Video Q&A + Pre-Orders Open NOW
In 48 hours, we launch the Dutch version of the Corporate Rebels book. To celebrate, we're doing a short and snappy video series on your most pressing questions.
The times are a changing
And they challenge all of us to adapt rapidly to the Corona virus. No-one knows for sure what will happen tomorrow.
Of course, we would love to celebrate the book launch in a totally different way. But it’s not the time for the elaborate book launch we had planned. On the other hand, it’s never been a better time to reflect—on how we work, how we can do it better, and how we can leverage this crisis to build better organizations.
Yuval Noah Harari put it eloquently in the Financial Times:
"Humankind is now facing a global crisis. Perhaps the biggest crisis of our generation. The decisions people and governments take in the next few weeks will probably shape the world for years to come. They will shape not just our healthcare systems but also our economy, politics and culture. We must act quickly and decisively. We should also take into account the long-term consequences of our actions. When choosing between alternatives, we should ask ourselves not only how to overcome the immediate threat, but also what kind of world we will inhabit once the storm passes. Yes, the storm will pass, humankind will survive, most of us will still be alive — but we will inhabit a different world."
Never waste a good crisis
The same holds for employers and employees. Could we leverage this crisis to make the world of work, and therefore society, better?
Hopefully, the book will offer some desperately needed inspiration. Case studies of workplace pioneers show how companies have already adopted radically different ways of working—ways that are more purposeful, trusting, and responsible.
Could we leverage this crisis to make the world of work, and therefore society, better?
The Dutch version of the "Corporate Rebels" book hits stores in our home country in 48 hours - on Tuesday 31 March 2020. If you pre-order right now, it will be shipped to your quarantine location as soon as possible.
Pre-order via these links:
The book will also be available at retailers such as Bruna, Ako, and many others. If you prefer the English version of the book, visit the newly developed Corporate Rebels book page.
The planned activities of book launch week have been cancelled due to the virus. Instead, we're running a short and sweet Q&A video series.
Participation is simple:
- Drop your question in the comments below 👇 or share it through Instagram (tag @corporate_rebels);
- Follow us via our Instagram account;
- During the week, we'll post our answers through Instagram stories.
Ask us anything
Yes, anything! From book publishing to blogging, from researching to running our company.
The most fun question will be recognised with a free book. So, ask your rebellious questions 👇👇👇!
Download a free sample chapter of our book. Subscribe to the newsletter.
I'm reading the book in English, as we speak. Couldn't wait for the dutch version :-) Question: In my work I am often confronted with the differences between public and private organizations. Do you see a difference in the way organizations deal with the "8 trends" due to the specific industry they are part of? Is there a different drive for change or not?
Some jobs and some sectors are more open to having fun at work.
If you are a standup comedian in the light entertainment industry, presumably it’s a little easier to make your work fun than if you are a nurse in intensive care without essential equipment treating Coronavirus patients.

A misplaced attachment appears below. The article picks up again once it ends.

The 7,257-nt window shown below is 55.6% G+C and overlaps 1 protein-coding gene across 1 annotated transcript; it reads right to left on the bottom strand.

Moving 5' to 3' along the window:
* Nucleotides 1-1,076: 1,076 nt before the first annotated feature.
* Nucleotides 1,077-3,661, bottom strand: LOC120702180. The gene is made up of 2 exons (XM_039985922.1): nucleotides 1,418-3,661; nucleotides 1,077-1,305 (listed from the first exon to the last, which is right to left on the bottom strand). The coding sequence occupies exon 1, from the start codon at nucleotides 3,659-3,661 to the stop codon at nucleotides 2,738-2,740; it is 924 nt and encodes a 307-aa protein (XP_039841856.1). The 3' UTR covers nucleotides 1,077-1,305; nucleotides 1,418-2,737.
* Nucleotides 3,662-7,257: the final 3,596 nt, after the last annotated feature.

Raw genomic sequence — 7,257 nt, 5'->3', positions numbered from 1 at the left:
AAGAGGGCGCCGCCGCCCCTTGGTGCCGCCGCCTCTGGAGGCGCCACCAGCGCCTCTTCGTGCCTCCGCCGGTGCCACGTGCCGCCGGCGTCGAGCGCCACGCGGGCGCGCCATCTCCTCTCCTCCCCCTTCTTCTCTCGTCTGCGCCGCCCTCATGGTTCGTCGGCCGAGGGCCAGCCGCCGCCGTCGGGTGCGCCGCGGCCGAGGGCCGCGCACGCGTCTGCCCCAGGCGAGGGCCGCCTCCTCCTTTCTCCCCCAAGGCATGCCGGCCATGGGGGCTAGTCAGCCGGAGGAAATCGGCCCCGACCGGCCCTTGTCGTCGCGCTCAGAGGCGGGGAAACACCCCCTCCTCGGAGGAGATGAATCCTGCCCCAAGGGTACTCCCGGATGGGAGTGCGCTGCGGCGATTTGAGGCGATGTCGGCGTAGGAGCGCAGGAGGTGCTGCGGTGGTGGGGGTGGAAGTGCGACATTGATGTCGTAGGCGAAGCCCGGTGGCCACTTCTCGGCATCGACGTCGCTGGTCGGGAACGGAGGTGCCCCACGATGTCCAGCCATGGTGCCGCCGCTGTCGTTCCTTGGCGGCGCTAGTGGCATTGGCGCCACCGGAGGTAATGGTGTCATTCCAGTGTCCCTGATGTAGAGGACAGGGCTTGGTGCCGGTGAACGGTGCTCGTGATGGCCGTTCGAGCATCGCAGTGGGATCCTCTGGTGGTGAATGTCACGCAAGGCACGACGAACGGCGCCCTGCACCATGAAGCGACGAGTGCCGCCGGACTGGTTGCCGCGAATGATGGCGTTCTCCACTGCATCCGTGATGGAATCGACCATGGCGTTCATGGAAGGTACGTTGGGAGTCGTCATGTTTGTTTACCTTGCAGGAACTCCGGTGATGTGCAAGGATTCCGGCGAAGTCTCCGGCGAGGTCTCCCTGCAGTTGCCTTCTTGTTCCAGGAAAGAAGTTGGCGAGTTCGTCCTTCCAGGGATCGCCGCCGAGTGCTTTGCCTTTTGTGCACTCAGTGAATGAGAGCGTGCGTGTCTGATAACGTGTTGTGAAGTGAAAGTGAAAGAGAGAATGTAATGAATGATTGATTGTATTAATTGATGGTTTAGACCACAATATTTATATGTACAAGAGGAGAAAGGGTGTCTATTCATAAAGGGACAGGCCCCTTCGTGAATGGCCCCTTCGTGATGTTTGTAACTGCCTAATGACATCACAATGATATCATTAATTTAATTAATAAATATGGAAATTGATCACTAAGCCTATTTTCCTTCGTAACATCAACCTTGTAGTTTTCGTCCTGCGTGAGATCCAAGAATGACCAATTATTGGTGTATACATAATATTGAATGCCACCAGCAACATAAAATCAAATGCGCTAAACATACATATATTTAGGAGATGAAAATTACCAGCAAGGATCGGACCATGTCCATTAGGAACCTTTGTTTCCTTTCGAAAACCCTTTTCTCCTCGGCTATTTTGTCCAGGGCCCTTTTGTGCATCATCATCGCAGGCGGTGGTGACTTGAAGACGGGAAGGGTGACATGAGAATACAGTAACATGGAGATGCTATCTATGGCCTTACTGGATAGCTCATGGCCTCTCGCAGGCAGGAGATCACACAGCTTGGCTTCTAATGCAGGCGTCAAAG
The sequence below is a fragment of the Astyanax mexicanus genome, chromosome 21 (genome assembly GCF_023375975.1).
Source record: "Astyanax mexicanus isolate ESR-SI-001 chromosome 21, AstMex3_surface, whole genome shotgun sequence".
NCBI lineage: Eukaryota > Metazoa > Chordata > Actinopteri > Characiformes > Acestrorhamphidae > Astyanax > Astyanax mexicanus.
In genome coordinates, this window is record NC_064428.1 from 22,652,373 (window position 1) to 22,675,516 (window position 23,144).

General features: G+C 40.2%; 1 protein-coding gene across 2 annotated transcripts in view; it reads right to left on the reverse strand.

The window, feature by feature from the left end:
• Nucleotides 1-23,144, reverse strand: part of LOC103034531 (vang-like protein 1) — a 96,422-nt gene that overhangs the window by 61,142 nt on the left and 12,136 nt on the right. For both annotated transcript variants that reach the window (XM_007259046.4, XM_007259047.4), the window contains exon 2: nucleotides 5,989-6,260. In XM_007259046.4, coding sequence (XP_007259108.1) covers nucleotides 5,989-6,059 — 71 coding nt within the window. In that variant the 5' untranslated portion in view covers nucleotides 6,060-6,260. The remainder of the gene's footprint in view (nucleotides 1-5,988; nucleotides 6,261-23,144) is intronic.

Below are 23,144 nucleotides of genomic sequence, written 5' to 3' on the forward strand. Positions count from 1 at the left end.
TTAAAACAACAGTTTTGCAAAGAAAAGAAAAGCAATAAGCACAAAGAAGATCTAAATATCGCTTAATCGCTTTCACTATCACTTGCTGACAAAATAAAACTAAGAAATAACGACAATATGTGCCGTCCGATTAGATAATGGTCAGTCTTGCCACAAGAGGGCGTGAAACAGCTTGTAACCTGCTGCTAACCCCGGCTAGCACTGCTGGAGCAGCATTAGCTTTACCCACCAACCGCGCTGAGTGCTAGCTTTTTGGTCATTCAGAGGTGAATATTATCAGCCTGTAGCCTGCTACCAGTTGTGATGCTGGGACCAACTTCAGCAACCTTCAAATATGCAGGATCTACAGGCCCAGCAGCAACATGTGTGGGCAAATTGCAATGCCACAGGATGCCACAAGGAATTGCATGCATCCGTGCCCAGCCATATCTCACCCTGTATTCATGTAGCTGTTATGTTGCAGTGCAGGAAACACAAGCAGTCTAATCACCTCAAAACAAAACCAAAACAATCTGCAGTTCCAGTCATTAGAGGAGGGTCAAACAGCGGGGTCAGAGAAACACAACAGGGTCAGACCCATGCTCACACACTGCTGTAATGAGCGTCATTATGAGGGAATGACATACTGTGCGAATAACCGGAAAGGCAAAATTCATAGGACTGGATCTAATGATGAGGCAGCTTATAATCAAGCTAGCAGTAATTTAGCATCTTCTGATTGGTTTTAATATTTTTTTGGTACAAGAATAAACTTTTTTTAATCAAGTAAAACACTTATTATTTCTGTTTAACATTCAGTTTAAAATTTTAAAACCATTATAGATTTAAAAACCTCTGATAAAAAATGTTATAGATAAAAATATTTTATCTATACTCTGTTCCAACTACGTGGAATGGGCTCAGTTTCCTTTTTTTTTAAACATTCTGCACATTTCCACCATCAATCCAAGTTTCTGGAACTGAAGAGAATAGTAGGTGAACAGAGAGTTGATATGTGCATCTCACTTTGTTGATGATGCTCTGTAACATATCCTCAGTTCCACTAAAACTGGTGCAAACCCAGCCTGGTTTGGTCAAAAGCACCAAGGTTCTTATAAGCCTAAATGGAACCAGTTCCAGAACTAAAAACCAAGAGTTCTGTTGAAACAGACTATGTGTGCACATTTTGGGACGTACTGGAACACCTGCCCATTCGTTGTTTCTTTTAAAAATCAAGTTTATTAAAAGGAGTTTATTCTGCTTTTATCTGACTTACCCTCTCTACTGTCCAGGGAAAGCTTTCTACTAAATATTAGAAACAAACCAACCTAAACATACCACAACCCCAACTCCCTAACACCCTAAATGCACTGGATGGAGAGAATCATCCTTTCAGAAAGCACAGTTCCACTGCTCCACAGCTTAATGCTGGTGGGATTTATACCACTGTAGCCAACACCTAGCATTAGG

There is a similar movement in the U.K. but with a focus on well being called a Good Day at work.
There is also a dark side to many industries. Did any of those assaulted by Harvey Weinstein find any opportunities for either fun or a good day at work.
I’m in favour of more fun but it can be an uphill struggle in some jobs.
Hey guys, love the book and love what you're doing .... I wanted to ask:
You talk about pioneering and pioneering things people do and achieve? What I would like to ask is, how can that be measured? What type of metrics can you wrap around pioneering or who can you report back statics of how you have been or achieve something pioneering?
My question is, how do we start implementing all this ideas and use the inspiration from all the great stories ? If you start a business or lead an organisation you are in charge, but what if you're "just" an employee or some lead or middle management, where do you start ? Laloux even says don't start or you'll get frustrated. That's about the only part of his book reinventing organisations I can't agree with, what are your tips for someone who wants to change things, from whatever position he/she is in ?
Social capital and social networks are becoming increasingly important in today’s economy at large, and for individuals within organisations. For my MSc dissertation in Organisational Psychology, I researched how newcomers transition into a self-managing organisation (Lee & Edmondson, 2017), an organisation where authority is decentralised and classic manager-subordinate relationships are absent.
It’s all about your people. Now more than ever. But in knee-jerk reactions to the coronavirus many companies are laying off large numbers. I want to shout out to the shareholder-value managers driven by their spreadsheets: “This is not only inhumane. It is bad for your business!”. Why? It will harm your company. Companies that treat their people best in bad times emerged as winners in the past.
"Nothing reveals character like a crisis." We wrote this recently and, as predicted, during the Corona crisis, companies revealed their true colors. Recently, we highlighted the bad. So let's turn to the good, and highlight organizations that not only talk about putting people first, but also walk their talk. Let's applaud those that put their money where their mouth is in difficult times.